Astrid Swan is a one-woman pop project from Finalnd, and not in the Mariah Carey way. Poverina puts piano-driven pop, a love of British and American music (her recent activity includes covering the Killers’ “When You Were Young”), and a clearly stated goal to steer clear from the current stereotype that Finland is a heavy metal haven to the forefront, while her sultry swoon shares a close tie with female songstresses like Kate Bush, Tori Amos and PJ Harvey. Yet her songwriting bears closer resemblance to Elliott Smith, an influence on her, drifting poetically through a string of innocuous metaphors—the effervescent “Life in a Container” has her comparing herself to a “low-fat” packed lunch, and has, without doubt, the coolest mandobanjo riff ever. The cover art says it all: this is an organic collection of very much pop tunes that express themselves through pianos, flutes, strings, and other weird, some might say over-the-top combinations (“Rock n Roll Blonde” features no less than a double bass, viola, cello, trombone, euphonium, French horn and flugelhorn). If there is a fault with it, it’s that Swan approaches her singing with a certain lack of emotion, which can render a desperately sad track like “War” a little too joyous and indifferent. Still, as getting-away-from-the-norm, escapist fare, this certainly works.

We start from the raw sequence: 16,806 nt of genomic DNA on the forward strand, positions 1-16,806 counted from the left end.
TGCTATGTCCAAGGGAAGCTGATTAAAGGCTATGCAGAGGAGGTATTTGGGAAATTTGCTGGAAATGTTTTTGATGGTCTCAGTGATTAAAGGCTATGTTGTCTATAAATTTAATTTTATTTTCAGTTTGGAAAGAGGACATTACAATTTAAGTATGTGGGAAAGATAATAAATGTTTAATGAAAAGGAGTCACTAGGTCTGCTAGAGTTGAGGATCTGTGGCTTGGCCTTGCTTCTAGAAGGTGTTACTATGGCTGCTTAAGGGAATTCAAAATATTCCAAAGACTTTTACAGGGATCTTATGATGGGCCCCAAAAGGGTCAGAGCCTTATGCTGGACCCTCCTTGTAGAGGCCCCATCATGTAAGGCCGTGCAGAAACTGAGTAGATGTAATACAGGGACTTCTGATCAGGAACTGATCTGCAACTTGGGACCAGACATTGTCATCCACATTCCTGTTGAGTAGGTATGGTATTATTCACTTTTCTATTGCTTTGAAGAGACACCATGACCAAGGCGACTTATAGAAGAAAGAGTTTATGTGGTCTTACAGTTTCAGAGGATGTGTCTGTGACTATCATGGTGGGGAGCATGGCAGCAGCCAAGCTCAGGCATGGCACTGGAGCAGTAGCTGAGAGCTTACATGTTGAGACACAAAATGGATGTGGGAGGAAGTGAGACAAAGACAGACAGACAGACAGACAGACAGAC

// Notes from the Road
"Marina's star shines bright and her iridescent pop shines brighter. Froot is her most solid album yet. Her tour continues into the new year throughout Europe.READ the article